Going beyond oral-written-signed-irl-virtual divides
Theorizing languaging from mind-as-action perspectives
Keywords:Everyday communication, Literacy, orality, signed language, digital, 21st century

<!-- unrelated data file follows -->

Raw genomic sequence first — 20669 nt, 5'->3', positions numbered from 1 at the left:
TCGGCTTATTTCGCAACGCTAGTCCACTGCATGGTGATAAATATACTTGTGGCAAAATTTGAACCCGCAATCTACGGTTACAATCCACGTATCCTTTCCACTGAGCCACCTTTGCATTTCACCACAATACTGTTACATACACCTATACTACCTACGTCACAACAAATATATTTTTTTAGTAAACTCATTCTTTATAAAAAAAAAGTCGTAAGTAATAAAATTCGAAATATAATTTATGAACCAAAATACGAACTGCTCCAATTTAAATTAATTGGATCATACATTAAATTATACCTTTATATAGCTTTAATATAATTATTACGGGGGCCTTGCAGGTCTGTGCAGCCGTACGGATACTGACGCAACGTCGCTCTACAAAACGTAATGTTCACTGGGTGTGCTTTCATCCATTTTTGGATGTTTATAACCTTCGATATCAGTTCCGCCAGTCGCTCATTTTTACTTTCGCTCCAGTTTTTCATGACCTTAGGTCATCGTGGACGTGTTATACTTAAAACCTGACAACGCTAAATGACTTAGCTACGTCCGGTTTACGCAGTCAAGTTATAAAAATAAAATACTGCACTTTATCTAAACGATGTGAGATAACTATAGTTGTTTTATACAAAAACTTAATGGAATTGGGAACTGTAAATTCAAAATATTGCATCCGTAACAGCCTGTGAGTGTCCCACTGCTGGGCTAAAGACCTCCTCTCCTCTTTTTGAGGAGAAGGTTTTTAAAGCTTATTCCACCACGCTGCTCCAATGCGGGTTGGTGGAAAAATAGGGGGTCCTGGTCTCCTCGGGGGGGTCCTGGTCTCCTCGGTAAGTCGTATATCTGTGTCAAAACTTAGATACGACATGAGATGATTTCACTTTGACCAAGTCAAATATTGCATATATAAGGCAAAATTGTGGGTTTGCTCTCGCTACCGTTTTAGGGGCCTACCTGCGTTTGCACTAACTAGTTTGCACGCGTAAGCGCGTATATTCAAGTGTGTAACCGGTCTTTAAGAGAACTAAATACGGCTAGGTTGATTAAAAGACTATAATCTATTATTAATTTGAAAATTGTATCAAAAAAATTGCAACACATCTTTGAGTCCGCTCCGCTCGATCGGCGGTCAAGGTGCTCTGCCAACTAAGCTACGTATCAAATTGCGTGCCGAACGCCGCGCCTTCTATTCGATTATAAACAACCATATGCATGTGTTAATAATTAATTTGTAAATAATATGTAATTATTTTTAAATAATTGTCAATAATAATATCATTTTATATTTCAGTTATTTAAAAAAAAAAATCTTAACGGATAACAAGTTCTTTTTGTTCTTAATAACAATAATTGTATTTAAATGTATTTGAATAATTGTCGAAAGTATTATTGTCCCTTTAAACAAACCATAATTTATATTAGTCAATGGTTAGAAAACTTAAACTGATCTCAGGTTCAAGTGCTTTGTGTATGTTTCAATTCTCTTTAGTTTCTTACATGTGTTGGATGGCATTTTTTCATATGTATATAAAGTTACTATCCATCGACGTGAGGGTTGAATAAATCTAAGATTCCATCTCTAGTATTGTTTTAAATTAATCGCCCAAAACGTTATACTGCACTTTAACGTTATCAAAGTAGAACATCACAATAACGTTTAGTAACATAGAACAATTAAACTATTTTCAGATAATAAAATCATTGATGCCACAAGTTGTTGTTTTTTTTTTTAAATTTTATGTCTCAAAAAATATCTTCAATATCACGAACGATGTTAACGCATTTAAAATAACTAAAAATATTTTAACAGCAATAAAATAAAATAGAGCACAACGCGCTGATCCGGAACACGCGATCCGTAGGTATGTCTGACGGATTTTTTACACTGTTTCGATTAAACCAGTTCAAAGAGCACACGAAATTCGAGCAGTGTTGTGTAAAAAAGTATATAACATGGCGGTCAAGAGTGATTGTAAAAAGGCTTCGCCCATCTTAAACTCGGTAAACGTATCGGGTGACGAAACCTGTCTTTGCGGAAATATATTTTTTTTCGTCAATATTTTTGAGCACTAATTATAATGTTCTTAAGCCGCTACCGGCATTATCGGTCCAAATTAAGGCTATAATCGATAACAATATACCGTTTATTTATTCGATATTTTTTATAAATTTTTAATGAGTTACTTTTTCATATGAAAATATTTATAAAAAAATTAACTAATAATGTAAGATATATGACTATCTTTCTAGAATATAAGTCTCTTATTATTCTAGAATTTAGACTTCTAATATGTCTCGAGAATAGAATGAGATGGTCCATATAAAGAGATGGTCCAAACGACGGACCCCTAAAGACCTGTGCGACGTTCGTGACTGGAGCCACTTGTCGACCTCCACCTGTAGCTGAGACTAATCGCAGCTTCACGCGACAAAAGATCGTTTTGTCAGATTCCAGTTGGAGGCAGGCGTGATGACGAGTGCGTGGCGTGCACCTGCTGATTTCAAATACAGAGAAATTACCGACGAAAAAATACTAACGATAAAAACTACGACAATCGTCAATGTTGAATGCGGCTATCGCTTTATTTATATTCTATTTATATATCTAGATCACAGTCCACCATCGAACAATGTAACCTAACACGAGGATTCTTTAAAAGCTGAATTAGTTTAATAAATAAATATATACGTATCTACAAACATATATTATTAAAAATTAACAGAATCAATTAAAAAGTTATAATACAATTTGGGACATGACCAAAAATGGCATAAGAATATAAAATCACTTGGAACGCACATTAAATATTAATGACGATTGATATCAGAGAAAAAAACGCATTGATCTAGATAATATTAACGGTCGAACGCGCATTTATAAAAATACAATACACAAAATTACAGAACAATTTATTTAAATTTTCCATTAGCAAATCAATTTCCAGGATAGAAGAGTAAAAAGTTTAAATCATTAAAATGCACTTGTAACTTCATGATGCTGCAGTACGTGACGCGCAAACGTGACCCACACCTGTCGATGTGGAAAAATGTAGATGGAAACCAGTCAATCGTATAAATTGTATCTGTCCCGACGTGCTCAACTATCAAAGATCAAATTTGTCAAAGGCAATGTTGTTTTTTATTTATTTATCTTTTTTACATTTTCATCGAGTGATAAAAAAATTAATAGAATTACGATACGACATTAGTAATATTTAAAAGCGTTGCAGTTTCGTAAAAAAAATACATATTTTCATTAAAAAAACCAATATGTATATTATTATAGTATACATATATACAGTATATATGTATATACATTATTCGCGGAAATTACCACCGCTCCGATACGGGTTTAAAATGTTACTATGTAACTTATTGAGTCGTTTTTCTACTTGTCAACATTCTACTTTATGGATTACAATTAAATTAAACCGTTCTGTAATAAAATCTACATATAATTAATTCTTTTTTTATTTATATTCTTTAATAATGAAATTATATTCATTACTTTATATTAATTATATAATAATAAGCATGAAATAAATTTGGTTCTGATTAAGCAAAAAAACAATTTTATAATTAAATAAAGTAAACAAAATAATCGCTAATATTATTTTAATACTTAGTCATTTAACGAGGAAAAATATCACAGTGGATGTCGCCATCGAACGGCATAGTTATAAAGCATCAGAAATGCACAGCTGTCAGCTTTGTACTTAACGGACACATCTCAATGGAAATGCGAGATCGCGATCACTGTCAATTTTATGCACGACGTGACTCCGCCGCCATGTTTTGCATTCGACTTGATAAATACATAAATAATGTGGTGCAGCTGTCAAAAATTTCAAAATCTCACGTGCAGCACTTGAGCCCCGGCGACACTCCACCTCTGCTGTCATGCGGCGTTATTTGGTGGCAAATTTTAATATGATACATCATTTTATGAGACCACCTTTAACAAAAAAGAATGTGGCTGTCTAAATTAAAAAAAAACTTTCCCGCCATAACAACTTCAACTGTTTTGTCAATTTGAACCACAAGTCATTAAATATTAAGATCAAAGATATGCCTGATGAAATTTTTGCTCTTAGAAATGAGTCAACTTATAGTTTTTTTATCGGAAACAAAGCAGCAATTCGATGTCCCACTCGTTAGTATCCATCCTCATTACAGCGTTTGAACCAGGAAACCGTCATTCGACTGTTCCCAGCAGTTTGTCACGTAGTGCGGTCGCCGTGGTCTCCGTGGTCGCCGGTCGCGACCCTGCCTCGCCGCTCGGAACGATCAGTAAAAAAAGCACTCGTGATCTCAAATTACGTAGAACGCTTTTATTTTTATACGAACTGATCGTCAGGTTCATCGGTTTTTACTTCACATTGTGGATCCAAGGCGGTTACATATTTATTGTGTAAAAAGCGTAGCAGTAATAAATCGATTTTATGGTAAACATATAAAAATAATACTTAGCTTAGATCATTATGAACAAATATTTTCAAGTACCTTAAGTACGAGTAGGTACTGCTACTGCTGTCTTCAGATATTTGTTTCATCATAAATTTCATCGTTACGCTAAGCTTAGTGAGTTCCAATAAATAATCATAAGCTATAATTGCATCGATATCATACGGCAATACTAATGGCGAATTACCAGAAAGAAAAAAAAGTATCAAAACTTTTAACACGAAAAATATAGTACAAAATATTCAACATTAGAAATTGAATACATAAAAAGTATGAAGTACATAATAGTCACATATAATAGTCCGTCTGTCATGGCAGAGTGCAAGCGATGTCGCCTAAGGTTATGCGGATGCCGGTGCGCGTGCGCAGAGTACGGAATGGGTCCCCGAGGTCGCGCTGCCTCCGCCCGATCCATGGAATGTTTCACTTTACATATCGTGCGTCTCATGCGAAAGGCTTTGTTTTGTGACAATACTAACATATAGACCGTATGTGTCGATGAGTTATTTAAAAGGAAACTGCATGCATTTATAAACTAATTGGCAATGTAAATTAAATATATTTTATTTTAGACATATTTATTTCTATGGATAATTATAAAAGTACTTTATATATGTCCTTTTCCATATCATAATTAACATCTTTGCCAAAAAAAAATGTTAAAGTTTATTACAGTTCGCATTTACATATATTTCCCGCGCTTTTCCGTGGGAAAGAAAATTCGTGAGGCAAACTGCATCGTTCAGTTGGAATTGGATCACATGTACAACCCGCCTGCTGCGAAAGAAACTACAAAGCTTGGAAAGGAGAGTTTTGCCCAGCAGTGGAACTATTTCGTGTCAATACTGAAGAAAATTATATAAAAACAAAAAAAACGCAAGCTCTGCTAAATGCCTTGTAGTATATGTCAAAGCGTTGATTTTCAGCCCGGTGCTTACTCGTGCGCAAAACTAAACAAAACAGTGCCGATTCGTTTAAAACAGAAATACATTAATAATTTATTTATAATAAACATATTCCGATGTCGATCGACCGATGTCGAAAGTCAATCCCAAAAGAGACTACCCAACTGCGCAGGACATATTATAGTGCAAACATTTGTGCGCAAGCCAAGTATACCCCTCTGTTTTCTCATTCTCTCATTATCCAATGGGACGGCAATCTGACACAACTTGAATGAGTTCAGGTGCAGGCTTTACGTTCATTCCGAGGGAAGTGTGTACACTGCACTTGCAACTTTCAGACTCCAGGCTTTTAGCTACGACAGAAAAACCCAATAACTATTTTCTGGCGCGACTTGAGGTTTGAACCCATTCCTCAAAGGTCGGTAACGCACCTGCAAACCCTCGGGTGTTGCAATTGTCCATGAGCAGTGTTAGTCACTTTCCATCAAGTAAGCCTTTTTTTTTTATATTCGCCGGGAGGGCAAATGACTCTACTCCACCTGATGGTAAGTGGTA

The multidisciplinary research presented in this paper focuses everyday life and social practices that can be characterized by the use of one (or more) language variety, modality or register. Conceptual ideas that arise from explorations based upon empirical analysis of situated and distributed so called monolingual and multilingual oral talk, written communication, signed interactions and embodiment in and across virtual and in-real-life settings inside and outside higher education and schools are presented and discussed. Using sociocultural and decolonial perspectives on language-use or languaging, analytical findings from traditionally segregated fields of study – Literacy Studies, Bilingualism, Deaf education, Language Studies – are juxtaposed. An overarching concern here is framed by the continuing dominance of structural linguistic positions and demarcated fields within the Language and Educational Sciences that frame didactical thinking. The work presented here highlights concerns regarding established concepts like ‘bilingualism’ and ‘codes’ and suggests more empirically relevant alternatives like ‘chaining’, ‘languaging’, ‘fluidity’, ‘timespace’ and ‘visual-orientation’ from ethnographically and netnographically framed projects where data-sets include everyday life in virtual settings and educational institutions in the global North. Focusing social practices – what is communicated and the ways in which communication occurs – challenges currently dominant monolingual and monological perspectives on human language broadly and oral, written and signed languaging specifically.
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